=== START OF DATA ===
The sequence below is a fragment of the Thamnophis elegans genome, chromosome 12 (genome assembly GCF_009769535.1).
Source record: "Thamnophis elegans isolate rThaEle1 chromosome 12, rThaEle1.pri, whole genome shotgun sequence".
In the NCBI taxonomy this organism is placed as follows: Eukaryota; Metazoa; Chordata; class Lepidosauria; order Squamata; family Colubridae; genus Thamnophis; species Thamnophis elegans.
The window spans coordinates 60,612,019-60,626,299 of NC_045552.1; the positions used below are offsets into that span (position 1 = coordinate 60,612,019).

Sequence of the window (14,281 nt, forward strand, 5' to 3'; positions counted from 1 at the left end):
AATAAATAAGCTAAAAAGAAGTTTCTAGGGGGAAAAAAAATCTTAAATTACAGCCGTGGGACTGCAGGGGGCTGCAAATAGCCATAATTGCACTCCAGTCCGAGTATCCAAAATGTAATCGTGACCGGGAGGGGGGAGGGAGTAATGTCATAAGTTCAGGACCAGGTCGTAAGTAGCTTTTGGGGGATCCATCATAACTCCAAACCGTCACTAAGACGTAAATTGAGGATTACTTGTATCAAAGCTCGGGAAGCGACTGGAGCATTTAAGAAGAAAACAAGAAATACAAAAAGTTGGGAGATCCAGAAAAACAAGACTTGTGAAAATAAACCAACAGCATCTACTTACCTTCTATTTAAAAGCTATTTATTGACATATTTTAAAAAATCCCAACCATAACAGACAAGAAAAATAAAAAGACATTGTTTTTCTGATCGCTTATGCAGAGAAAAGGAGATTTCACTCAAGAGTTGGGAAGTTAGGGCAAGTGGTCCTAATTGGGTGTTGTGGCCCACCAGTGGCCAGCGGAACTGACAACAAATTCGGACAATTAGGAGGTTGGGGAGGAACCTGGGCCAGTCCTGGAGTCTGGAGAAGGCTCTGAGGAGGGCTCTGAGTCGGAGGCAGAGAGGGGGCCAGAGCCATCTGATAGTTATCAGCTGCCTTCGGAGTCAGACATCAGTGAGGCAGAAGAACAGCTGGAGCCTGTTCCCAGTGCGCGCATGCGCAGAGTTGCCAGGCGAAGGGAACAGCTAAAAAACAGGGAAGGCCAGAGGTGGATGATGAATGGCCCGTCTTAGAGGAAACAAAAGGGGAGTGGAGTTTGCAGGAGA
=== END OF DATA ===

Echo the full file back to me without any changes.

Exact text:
The sequence below is a fragment of the Thamnophis elegans genome, chromosome 12 (genome assembly GCF_009769535.1).
Source record: "Thamnophis elegans isolate rThaEle1 chromosome 12, rThaEle1.pri, whole genome shotgun sequence".
In the NCBI taxonomy this organism is placed as follows: Eukaryota; Metazoa; Chordata; class Lepidosauria; order Squamata; family Colubridae; genus Thamnophis; species Thamnophis elegans.
The window spans coordinates 60,612,019-60,626,299 of NC_045552.1; the positions used below are offsets into that span (position 1 = coordinate 60,612,019).

Sequence of the window (14,281 nt, forward strand, 5' to 3'; positions counted from 1 at the left end):
AATAAATAAGCTAAAAAGAAGTTTCTAGGGGGAAAAAAAATCTTAAATTACAGCCGTGGGACTGCAGGGGGCTGCAAATAGCCATAATTGCACTCCAGTCCGAGTATCCAAAATGTAATCGTGACCGGGAGGGGGGAGGGAGTAATGTCATAAGTTCAGGACCAGGTCGTAAGTAGCTTTTGGGGGATCCATCATAACTCCAAACCGTCACTAAGACGTAAATTGAGGATTACTTGTATCAAAGCTCGGGAAGCGACTGGAGCATTTAAGAAGAAAACAAGAAATACAAAAAGTTGGGAGATCCAGAAAAACAAGACTTGTGAAAATAAACCAACAGCATCTACTTACCTTCTATTTAAAAGCTATTTATTGACATATTTTAAAAAATCCCAACCATAACAGACAAGAAAAATAAAAAGACATTGTTTTTCTGATCGCTTATGCAGAGAAAAGGAGATTTCACTCAAGAGTTGGGAAGTTAGGGCAAGTGGTCCTAATTGGGTGTTGTGGCCCACCAGTGGCCAGCGGAACTGACAACAAATTCGGACAATTAGGAGGTTGGGGAGGAACCTGGGCCAGTCCTGGAGTCTGGAGAAGGCTCTGAGGAGGGCTCTGAGTCGGAGGCAGAGAGGGGGCCAGAGCCATCTGATAGTTATCAGCTGCCTTCGGAGTCAGACATCAGTGAGGCAGAAGAACAGCTGGAGCCTGTTCCCAGTGCGCGCATGCGCAGAGTTGCCAGGCGAAGGGAACAGCTAAAAAACAGGGAAGGCCAGAGGTGGATGATGAATGGCCCGTCTTAGAGGAAACAAAAGGGGAGTGGAGTTTGCAGGAGA